Michael Oppenheimer is the Albert G. Milbank Professor of Geosciences and International Affairs in the Princeton School of Public and International Affairs (SPIA), the Department of Geosciences, and the High Meadows Environmental Institute at Princeton University. He is the Director of the Center for Policy Research on Energy and the Environment (C-PREE) at SPIA and Faculty Associate of the Atmospheric and Ocean Sciences Program and the Princeton Institute for International and Regional Studies.
Oppenheimer is the author of over 200 articles published in professional journals and is co-author (with Robert H. Boyle) of a 1990 book, Dead Heat: The Race Against The Greenhouse Effect. He is coauthor of the book Discerning Experts: The Practices of Scientific Assessment for Environmental Policy, published in 2020 by the University of Chicago Press.
He is also a long-time participant in the Intergovernmental Panel on Climate Change (IPCC) that won the Nobel Peace Prize in 2007, most recently serving as a Coordinating Lead Author on IPCC’s Special Report on Oceans and Cryosphere in a Changing Climate (2019) and as a Review Editor on the upcoming Sixth Assessment Report. Oppenheimer served previously as a member of several panels of the National Academy of Sciences as well as the National Academies’ Board on Energy and Environmental Studies and the New York City Panel on Climate Change, providing technical advice to the City. He is also a winner of the 2010 Heinz Award and a Fellow of the American Association for the Advancement of Science. Oppenheimer is co-editor-in-chief of interdisciplinary scientific journal Climatic Change .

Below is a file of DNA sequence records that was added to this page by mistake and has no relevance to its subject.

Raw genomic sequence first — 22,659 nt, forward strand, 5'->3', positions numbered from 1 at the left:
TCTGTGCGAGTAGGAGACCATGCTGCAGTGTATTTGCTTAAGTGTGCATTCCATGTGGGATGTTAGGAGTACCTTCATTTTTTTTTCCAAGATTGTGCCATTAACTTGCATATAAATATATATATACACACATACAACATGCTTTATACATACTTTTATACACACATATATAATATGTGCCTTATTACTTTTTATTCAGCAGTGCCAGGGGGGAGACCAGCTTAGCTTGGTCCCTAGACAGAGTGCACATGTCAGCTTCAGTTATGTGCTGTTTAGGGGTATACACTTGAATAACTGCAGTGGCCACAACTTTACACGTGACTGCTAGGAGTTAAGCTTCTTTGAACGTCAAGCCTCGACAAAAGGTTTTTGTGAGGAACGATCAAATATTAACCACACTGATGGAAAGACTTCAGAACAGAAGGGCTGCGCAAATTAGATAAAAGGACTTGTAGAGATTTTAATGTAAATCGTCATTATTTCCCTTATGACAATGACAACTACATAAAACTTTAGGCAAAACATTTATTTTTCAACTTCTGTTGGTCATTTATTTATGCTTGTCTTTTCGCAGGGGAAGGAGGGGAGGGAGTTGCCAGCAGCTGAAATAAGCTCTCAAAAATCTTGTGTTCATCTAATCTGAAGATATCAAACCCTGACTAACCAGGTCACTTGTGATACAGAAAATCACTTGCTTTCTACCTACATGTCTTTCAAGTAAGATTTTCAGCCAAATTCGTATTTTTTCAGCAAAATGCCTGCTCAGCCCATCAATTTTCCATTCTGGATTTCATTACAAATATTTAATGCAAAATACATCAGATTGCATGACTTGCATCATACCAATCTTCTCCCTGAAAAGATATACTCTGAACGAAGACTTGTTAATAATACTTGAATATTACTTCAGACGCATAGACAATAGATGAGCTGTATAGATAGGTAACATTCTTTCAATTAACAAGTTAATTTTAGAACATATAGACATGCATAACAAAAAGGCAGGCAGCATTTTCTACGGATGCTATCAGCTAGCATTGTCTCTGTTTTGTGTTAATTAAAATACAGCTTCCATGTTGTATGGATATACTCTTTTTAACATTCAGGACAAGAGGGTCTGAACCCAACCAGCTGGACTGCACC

His interests include science and policy of the atmosphere, particularly climate change, the risks and impacts climate change entails, and adaptation and other human responses. His research aims to understand the potential for “dangerous” outcomes of increasing levels of greenhouse gases by exploring the effects of global warming on the ice sheets and sea level, on the risk from coastal storms, and on patterns of human migration. He also studies the process of scientific learning and scientific assessments and their role in understanding problems of global change.
Longtime author with IPCC, which won the Noble Peace Prize in 2007